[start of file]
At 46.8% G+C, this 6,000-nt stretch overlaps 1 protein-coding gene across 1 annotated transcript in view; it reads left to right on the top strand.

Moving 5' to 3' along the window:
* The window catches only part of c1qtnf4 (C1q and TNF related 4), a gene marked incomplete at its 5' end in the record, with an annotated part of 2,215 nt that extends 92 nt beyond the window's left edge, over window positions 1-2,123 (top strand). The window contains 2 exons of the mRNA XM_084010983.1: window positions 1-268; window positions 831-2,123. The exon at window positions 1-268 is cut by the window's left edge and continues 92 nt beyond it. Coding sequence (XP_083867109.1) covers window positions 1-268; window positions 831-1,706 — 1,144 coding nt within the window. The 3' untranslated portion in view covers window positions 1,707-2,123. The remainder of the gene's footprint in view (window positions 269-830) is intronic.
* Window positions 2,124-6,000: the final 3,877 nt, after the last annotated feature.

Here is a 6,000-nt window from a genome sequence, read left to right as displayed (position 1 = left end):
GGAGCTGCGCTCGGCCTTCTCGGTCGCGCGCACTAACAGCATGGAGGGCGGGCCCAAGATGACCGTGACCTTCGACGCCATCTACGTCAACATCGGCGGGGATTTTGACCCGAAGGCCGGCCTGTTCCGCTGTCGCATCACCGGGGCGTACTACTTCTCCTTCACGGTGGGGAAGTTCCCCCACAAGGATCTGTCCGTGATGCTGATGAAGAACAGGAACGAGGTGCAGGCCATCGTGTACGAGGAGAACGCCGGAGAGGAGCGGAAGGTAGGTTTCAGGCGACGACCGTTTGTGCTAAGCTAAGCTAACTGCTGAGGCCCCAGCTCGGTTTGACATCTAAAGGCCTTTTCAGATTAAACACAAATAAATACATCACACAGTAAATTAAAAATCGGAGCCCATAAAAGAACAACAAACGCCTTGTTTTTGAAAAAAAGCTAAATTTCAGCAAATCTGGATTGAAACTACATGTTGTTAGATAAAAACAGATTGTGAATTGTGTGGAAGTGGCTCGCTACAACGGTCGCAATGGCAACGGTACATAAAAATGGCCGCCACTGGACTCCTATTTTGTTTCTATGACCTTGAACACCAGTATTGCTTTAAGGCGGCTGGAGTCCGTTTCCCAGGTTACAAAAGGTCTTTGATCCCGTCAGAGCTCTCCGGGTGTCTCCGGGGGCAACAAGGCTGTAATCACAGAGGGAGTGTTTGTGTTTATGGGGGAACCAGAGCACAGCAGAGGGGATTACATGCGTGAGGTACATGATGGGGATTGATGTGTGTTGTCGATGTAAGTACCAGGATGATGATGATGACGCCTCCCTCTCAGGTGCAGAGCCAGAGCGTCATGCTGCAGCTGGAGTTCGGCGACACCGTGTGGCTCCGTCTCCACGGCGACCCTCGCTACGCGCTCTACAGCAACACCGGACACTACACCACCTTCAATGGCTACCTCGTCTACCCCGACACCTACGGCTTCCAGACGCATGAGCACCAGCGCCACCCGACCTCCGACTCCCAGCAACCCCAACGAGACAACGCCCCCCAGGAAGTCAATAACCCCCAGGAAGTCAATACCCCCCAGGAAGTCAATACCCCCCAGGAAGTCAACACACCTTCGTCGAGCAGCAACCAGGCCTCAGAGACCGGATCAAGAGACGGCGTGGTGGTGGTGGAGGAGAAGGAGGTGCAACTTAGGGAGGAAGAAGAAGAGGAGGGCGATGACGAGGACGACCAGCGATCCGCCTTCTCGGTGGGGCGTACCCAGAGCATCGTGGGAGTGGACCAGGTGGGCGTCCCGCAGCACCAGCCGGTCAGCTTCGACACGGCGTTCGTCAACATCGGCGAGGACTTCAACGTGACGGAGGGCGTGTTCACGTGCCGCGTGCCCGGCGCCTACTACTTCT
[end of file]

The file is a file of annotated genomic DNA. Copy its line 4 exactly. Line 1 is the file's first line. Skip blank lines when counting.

* Window positions 2,124-6,000: the final 3,877 nt, after the last annotated feature.